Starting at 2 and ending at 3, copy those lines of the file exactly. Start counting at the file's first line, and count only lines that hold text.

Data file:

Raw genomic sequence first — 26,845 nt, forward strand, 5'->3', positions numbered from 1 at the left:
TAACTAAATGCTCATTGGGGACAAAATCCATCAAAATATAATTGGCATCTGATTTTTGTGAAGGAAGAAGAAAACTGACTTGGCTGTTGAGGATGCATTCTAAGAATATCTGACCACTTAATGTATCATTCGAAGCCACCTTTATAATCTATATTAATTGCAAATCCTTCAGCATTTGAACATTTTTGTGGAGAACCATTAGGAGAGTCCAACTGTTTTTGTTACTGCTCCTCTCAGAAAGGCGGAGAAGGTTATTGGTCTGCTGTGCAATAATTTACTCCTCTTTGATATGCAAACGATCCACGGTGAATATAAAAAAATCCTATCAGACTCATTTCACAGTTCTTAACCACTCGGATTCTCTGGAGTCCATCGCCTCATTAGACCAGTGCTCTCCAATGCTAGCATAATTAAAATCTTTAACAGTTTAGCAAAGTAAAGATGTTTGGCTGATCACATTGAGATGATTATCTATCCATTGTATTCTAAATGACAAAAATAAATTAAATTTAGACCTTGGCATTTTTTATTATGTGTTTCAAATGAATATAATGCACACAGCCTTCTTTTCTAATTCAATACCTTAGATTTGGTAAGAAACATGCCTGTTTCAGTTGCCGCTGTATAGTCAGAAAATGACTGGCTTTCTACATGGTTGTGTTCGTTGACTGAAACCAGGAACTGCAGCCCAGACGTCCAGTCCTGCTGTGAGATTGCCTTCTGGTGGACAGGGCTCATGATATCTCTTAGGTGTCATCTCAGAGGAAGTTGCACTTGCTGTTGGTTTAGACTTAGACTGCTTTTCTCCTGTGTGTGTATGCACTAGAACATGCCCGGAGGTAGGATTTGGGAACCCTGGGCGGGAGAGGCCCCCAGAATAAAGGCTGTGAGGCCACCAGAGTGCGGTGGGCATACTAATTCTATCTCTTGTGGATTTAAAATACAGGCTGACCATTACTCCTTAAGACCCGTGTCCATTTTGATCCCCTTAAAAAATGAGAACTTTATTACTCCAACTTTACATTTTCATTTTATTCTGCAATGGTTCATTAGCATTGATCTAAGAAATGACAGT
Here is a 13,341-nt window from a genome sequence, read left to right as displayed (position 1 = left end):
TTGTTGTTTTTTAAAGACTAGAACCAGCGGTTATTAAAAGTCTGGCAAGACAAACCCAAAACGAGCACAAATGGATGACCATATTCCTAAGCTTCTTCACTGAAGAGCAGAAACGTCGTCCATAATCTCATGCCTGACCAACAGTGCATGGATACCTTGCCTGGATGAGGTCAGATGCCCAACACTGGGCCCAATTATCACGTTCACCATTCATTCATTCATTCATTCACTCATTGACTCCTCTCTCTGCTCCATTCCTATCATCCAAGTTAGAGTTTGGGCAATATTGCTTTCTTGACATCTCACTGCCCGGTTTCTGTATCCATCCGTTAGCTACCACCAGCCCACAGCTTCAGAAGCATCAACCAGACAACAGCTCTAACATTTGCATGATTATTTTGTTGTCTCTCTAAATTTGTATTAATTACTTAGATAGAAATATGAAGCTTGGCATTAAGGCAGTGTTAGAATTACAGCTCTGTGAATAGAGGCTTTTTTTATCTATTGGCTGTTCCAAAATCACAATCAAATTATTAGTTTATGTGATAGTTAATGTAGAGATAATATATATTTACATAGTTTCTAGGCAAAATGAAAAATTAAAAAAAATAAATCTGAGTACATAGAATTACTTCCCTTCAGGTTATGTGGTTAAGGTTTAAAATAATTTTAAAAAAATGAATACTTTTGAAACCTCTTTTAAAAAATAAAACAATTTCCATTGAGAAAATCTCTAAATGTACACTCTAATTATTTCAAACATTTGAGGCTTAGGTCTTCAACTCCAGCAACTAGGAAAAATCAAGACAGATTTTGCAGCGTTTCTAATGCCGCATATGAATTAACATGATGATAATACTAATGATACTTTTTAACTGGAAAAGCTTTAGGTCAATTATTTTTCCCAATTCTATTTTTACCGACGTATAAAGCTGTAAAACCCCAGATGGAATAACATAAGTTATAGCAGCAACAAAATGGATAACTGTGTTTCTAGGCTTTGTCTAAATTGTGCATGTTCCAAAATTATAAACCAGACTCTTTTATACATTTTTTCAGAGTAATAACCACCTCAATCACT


TAACTAAATGCTCATTGGGGACAAAATCCATCAAAATATAATTGGCATCTGATTTTTGTGAAGGAAGAAGAAAACTGACTTGGCTGTTGAGGATGCATTCTAAGAATATCTGACCACTTAATGTATCATTCGAAGCCACCTTTATAATCTATATTAATTGCAAATCCTTCAGCATTTGAACATTTTTGTGGAGAACCATTAGGAGAGTCCAACTGTTTTTGTTACTGCTCCTCTCAGAAAGGCGGAGAAGGTTATTGGTCTGCTGTGCAATAATTTACTCCTCTTTGATATGCAAACGATCCACGGTGAATATAAAAAAATCCTATCAGACTCATTTCACAGTTCTTAACCACTCGGATTCTCTGGAGTCCATCGCCTCATTAGACCAGTGCTCTCCAATGCTAGCATAATTAAAATCTTTAACAGTTTAGCAAAGTAAAGATGTTTGGCTGATCACATTGAGATGATTATCTATCCATTGTATTCTAAATGACAAAAATAAATTAAATTTAGACCTTGGCATTTTTTATTATGTGTTTCAAATGAATATAATGCACACAGCCTTCTTTTCTAATTCAATACCTTAGATTTGGTAAGAAACATGCCTGTTTCAGTTGCCGCTGTATAGTCAGAAAATGACTGGCTTTCTACATGGTTGTGTTCGTTGACTGAAACCAGGAACTGCAGCCCAGACGTCCAGTCCTGCTGTGAGATTGCCTTCTGGTGGACAGGGCTCATGATATCTCTTAGGTGTCATCTCAGAGGAAGTTGCACTTGCTGTTGGTTTAGACTTAGACTGCTTTTCTCCTGTGTGTGTATGCACTAGAACATGCCCGGAGGTAGGATTTGGGAACCCTGGGCGGGAGAGGCCCCCAGAATAAAGGCTGTGAGGCCACCAGAGTGCGGTGGGCATACTAATTCTATCTCTTGTGGATTTAAAATACAGGCTGACCATTACTCCTTAAGACCCGTGTCCATTTTGATCCCCTTAAAAAATGAGAACTTTATTACTCCAACTTTACATTTTCATTTTATTCTGCAATGGTTCATTAGCATTGATCTAAGAAATGACAGT
Here is a 13,341-nt window from a genome sequence, read left to right as displayed (position 1 = left end):